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You can thank the reckless money printing that the Federal Reserve has been doing for the incredible bull market that we have seen in recent months. When the Federal Reserve does more "quantitative easing", it is the financial markets that benefit the most. The Dow and the S&P 500 have both hit levels not seen since 2007 this month, and many analysts are projecting that 2013 will be a banner year for stocks. But is a rising stock market really a sign that the overall economy is rapidly improving as many are suggesting? Of course not. Just because the Federal Reserve has inflated another false stock market bubble with a bunch of funny money does not mean that the U.S. economy is in great shape. In fact, the truth is that things just keep getting worse for average Americans. The percentage of working age Americans with a job has fallen from 60.6% to 58.6% while Barack Obama has been president, 40 percent of all American workers are making $20,000 a year or less, median household income has declined for four years in a row, and poverty in the United States is absolutely exploding. So quantitative easing has definitely not made things better for the middle class. But all of the money printing that the Fed has been doing has worked out wonderfully for Wall Street. Profits are soaring at Goldman Sachs and luxury estates in the Hamptons are selling briskly. Unfortunately, this is how things work in America these days. Our "leaders" seem far more concerned with the welfare of Wall Street than they do about the welfare of the American people. When things get rocky, their first priority always seems to be to do whatever it takes to pump up the financial markets.
The Destruction of Money: Who Does It, Why, When, and How?Think about money being created. A furiously spinning printing press might come to mind. Now imagine money being destroyed. Do you think of a three-story shredder, a bonfire, a wide blue recycling bin?
You might have noticed that it's pretty hard to find any cash printed much earlier than the 1990s in circulation. Just as more money is constantly being created, it's also constantly being destroyed. Who are the destroyers of money, and how do they do it?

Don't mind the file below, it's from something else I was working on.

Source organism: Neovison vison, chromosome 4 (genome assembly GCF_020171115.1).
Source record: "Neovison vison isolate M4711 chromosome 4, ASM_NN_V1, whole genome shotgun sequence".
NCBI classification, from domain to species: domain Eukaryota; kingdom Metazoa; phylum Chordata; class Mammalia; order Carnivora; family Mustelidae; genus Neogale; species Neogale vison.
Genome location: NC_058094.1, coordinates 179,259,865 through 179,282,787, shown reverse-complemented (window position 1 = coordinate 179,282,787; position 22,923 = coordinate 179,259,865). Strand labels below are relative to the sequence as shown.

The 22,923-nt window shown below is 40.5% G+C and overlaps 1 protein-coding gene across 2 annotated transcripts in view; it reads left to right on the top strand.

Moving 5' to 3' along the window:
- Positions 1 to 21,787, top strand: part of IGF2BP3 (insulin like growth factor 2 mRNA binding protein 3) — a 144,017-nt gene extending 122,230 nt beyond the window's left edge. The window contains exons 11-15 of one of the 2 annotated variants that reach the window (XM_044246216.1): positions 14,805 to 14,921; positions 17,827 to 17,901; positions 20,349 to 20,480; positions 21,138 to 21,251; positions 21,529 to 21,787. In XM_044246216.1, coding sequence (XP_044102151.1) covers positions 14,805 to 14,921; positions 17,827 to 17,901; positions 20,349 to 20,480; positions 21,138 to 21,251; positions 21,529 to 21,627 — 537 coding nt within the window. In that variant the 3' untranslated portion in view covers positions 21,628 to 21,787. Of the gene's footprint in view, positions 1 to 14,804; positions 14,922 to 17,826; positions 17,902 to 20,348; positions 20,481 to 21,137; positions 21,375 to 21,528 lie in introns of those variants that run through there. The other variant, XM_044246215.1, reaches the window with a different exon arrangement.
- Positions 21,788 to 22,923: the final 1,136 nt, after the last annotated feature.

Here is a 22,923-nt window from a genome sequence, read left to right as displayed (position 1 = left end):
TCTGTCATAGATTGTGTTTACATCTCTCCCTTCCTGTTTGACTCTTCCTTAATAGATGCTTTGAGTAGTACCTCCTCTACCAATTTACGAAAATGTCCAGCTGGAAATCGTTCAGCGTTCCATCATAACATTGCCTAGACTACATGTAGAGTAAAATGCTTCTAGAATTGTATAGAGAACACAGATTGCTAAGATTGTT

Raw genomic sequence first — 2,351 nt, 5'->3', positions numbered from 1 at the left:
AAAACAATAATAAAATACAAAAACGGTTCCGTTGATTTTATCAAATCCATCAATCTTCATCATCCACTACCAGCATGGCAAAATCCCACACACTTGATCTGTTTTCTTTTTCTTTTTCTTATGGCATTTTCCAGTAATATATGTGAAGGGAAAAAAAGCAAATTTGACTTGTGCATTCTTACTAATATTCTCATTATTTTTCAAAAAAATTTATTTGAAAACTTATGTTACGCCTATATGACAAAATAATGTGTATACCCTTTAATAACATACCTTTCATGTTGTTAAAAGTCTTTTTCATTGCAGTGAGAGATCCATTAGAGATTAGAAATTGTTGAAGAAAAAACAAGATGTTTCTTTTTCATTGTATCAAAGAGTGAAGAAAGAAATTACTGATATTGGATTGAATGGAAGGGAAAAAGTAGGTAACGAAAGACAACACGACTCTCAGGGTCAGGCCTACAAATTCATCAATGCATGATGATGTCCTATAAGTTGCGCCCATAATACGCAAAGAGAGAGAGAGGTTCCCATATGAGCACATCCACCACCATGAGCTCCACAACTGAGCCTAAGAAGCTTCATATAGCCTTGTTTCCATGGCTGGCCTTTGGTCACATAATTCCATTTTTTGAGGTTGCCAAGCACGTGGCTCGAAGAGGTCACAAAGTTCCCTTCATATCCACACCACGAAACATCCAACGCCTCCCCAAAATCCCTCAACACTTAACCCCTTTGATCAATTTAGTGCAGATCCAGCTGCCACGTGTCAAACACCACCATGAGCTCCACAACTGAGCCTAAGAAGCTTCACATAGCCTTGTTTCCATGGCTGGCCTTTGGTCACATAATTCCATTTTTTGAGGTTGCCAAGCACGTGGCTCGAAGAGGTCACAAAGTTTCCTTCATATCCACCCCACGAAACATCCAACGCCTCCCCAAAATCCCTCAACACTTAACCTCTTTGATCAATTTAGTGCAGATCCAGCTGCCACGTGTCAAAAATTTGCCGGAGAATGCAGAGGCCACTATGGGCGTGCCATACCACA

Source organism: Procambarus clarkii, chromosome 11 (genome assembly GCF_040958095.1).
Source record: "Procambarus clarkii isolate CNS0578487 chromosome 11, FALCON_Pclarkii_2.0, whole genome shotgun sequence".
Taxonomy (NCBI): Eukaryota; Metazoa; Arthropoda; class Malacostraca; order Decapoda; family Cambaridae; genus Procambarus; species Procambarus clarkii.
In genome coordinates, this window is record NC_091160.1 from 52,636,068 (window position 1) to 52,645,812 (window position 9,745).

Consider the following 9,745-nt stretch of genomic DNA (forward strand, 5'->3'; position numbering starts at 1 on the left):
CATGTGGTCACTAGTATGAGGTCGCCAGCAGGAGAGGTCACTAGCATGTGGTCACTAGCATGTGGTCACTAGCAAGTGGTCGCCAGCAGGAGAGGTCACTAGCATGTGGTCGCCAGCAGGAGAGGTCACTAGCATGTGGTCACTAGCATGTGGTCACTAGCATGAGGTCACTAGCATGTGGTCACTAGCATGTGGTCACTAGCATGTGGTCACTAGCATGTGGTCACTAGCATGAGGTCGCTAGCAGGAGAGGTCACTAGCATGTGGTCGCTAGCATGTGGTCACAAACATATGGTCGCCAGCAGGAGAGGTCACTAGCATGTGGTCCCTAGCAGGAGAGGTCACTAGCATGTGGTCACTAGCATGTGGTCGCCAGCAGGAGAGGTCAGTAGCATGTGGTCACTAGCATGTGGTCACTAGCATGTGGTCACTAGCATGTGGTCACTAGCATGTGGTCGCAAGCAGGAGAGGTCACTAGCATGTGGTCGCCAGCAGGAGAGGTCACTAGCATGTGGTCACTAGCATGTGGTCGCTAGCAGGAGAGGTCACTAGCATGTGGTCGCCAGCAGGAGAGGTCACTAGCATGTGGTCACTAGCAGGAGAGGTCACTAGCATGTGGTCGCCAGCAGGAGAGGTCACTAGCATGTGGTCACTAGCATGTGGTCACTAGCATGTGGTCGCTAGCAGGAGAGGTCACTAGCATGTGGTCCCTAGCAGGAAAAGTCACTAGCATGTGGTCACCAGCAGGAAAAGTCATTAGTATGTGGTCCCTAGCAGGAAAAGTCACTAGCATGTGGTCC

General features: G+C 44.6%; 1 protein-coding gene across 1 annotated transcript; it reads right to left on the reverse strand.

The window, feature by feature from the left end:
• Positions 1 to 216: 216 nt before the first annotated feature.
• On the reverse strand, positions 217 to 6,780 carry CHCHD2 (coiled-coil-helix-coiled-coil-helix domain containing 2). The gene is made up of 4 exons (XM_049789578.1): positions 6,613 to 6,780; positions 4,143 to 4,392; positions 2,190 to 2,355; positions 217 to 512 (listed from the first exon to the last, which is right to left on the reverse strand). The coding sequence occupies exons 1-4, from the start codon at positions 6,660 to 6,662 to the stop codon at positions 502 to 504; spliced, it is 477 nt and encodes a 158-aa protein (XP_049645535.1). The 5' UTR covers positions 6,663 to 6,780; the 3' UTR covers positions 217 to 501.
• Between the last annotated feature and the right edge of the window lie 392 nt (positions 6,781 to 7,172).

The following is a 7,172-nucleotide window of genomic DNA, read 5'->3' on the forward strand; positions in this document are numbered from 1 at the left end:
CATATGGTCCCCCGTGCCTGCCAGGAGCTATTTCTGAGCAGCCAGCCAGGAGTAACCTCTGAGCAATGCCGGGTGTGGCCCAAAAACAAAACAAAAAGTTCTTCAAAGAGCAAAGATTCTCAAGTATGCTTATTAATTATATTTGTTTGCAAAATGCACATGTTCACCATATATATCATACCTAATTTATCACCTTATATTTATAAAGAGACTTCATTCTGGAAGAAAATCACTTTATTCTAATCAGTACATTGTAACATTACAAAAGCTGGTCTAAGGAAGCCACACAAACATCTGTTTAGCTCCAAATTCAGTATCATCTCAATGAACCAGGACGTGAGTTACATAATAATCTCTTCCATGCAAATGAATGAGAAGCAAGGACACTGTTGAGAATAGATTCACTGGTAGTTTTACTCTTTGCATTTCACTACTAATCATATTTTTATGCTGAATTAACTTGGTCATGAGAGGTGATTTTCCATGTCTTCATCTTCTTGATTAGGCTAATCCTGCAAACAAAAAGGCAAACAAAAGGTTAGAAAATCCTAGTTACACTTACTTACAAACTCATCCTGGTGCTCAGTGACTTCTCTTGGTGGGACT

In order to explain money destruction, we have to define what we mean by money destruction. For example, are we talking about money being eliminated, its very presence disappearing from the economy? Or are we talking about when money is physically destroyed but replaced with newer, crisper currency? Let's consider both questions.
Billions Lost in Secret Federal Reserve Funding of Iraq War Tens of billions were shipped to Iraq since the 2003 invasion, most of it lost or stolen. And we're not allowed to know about it.Since the beginning of the Iraq War in 2003, the New York Federal Reserve has been shipping tens of billions of dollars to the government and central bank of Iraq, ostensibly for reconstruction and resumption of governmental services after the fall of Saddam Hussein. Between 2003 and 2008, over $40 billion in cash was secretly shipped in trucks from the New York Federal Reserve compound in East Rutherford, New Jersey to Andrews Air Force Base outside of Washington, where they were then flown by military aircraft to Baghdad International Airport. In just the first two years, the shipments of dollar bills weighed a total of 363 tons.
As fast as the Bank is printing money, it’s disappearing down a pension black hole It is time that rules governing pension liabilities were put on a sane basis, rather than the insane calculations employers are currently forced to observe.The scale of the problem was highlighted on Wednesday by Smiths Group. It paid at least £122m last year to fund a pension deficit that has artificially ballooned as an unforeseen consequence of the Bank of England’s quantitative easing programme to print money and keep borrowing costs low.
Rules on pension deficits were not designed with QE in mind and are no longer fit for purpose. They are damaging the economy.
As fast as the Bank creates more cash through QE, chunks of it are being recycled straight into accounting black holes, which means billions are not being invested to create jobs or pay dividends. And it’s not at all clear whether pension trustees actually want the cash. Their regulator restricts them from reinvesting it usefully in the stockmarket, buying yet more gilts is a one-way guaranteed bet to lose capital, and cash in the bank doesn’t earn anything and is hardly being put to work by lenders.
I won’t bore you with the inner workings of the problem, but basically the rules state deficits have to be measured at a single point in time using the current return on gilts to calculate the future liabilities as if they all fell due today.